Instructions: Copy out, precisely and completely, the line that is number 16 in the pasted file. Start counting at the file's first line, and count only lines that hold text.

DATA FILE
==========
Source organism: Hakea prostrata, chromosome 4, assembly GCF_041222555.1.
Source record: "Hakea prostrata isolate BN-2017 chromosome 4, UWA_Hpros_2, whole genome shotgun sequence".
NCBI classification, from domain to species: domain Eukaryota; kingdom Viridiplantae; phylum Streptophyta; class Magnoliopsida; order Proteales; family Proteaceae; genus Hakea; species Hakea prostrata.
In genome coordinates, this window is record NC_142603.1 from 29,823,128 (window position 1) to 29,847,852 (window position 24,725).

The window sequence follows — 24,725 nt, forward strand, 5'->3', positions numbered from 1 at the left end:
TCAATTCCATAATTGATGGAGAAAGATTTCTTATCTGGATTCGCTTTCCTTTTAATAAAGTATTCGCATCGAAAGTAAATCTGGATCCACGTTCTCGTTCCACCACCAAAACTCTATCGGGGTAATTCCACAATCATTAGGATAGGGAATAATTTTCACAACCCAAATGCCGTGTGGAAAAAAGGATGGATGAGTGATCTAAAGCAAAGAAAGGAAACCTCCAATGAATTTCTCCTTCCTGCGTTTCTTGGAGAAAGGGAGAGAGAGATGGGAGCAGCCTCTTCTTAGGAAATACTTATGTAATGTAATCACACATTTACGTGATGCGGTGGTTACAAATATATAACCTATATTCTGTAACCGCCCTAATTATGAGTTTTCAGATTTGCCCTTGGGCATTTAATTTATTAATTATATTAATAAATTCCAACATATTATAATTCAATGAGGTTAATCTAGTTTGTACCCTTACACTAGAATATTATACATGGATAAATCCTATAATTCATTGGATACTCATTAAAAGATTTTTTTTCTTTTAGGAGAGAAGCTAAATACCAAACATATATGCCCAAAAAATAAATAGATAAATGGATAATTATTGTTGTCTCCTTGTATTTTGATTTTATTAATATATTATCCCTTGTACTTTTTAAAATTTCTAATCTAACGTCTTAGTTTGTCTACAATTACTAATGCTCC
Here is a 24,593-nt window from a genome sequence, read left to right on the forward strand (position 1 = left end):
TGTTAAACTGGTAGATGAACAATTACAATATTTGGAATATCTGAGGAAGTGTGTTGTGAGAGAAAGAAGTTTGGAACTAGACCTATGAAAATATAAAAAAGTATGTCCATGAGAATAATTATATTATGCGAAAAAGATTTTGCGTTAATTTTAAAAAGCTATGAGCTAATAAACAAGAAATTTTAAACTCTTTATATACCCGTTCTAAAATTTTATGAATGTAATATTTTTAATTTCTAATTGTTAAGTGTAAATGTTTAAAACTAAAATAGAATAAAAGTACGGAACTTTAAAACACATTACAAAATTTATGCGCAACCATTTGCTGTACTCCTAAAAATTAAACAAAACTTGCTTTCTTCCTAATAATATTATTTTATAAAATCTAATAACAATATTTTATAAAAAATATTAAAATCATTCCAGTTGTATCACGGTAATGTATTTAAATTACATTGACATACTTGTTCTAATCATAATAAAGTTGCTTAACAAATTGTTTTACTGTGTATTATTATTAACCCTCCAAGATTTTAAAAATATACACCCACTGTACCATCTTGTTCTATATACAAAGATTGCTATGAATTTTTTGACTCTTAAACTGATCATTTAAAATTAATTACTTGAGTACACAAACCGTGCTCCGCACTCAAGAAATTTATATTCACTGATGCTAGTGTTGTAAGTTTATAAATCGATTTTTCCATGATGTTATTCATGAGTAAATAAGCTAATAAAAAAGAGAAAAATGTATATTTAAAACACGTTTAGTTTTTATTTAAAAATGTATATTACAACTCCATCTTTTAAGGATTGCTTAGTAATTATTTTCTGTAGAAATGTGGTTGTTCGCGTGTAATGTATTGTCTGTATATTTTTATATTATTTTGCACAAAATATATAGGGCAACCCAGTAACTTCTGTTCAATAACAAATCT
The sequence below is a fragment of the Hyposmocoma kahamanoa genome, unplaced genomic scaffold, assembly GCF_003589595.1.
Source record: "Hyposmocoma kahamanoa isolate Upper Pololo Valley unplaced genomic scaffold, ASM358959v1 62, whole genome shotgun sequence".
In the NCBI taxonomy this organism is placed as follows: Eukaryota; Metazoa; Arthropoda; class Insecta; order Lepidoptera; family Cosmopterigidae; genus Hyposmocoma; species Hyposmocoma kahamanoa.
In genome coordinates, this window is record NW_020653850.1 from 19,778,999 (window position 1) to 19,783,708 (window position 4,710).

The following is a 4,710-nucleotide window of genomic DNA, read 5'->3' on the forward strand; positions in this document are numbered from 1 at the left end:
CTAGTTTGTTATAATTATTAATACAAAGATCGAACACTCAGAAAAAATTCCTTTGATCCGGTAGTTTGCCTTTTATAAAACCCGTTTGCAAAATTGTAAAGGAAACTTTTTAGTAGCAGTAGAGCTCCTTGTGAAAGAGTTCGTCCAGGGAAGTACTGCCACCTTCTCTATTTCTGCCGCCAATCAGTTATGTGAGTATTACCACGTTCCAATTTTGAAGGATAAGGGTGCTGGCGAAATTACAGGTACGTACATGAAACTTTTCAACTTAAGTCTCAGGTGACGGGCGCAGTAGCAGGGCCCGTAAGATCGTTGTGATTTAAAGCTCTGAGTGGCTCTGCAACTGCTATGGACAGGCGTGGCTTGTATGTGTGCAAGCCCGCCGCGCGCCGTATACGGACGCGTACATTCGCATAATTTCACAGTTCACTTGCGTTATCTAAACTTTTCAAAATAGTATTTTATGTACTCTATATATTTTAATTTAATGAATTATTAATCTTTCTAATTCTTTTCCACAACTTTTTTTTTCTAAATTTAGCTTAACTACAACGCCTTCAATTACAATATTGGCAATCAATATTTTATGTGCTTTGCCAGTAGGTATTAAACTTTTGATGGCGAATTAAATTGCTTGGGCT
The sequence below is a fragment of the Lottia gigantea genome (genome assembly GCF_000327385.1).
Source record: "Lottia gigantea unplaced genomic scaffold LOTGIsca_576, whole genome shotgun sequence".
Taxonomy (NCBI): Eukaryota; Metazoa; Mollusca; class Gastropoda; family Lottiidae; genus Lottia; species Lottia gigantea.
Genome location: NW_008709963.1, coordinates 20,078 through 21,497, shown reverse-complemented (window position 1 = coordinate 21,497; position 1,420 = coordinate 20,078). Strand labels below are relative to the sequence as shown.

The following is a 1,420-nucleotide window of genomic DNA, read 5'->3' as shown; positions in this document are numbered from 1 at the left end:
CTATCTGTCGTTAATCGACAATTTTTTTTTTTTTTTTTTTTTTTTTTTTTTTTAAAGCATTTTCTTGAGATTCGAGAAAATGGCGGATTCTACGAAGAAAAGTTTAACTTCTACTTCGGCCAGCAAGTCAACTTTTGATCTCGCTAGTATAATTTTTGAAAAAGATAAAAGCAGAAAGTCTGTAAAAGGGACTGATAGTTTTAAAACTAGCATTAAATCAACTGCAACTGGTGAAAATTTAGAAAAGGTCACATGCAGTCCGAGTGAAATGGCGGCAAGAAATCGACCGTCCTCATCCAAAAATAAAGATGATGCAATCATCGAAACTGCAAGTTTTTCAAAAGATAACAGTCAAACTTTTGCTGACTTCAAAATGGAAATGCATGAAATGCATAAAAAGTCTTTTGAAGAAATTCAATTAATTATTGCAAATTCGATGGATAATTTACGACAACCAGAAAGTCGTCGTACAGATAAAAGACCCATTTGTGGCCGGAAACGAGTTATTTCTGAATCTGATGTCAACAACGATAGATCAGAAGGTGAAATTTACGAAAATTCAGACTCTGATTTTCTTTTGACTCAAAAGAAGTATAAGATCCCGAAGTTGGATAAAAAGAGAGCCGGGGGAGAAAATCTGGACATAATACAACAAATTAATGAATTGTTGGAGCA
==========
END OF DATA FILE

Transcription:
Source record: "Lottia gigantea unplaced genomic scaffold LOTGIsca_576, whole genome shotgun sequence".